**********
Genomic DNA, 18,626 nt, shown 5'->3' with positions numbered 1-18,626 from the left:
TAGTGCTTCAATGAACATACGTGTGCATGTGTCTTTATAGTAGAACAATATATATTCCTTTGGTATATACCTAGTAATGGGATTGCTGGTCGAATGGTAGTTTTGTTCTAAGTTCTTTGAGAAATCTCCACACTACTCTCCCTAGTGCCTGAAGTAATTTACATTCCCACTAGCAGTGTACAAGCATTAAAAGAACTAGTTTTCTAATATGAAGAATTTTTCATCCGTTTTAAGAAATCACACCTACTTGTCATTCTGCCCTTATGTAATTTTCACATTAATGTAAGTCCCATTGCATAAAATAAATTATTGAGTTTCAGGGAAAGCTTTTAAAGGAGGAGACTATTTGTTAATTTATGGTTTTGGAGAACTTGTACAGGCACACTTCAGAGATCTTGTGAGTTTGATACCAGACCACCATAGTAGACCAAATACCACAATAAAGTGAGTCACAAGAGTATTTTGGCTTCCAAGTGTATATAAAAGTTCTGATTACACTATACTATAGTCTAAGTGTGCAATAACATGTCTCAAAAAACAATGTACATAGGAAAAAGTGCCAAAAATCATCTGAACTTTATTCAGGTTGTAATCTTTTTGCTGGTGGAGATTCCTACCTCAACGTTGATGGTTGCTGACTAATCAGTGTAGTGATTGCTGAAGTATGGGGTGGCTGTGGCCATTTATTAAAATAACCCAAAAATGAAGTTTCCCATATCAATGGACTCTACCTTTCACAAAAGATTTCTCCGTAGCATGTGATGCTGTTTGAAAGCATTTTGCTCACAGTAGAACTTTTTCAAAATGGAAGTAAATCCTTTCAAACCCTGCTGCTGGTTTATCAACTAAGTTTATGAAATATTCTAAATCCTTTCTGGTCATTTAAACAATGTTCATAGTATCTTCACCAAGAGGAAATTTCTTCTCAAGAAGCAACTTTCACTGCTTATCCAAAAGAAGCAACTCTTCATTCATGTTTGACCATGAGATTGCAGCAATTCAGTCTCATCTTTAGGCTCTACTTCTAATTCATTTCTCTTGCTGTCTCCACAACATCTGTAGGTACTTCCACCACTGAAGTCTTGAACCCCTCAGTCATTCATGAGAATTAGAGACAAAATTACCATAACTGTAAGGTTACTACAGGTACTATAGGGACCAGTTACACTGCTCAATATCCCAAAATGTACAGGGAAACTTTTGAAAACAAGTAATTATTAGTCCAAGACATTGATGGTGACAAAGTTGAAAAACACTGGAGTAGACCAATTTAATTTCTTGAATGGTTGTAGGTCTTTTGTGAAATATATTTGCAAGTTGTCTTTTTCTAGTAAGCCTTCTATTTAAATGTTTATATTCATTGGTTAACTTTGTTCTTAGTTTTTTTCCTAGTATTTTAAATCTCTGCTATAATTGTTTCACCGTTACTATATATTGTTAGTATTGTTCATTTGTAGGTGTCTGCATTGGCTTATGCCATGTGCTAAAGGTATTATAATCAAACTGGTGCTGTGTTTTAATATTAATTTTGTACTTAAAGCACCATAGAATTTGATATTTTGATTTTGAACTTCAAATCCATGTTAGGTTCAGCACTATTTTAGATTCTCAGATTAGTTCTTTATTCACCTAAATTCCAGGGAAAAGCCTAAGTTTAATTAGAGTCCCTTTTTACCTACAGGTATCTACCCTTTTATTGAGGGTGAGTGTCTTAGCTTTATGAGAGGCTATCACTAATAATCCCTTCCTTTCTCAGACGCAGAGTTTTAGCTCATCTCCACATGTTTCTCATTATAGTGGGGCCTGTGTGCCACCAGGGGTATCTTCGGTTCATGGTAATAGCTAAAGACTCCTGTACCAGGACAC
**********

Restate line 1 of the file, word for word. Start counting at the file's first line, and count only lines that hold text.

Genomic DNA, 18,626 nt, shown 5'->3' with positions numbered 1-18,626 from the left: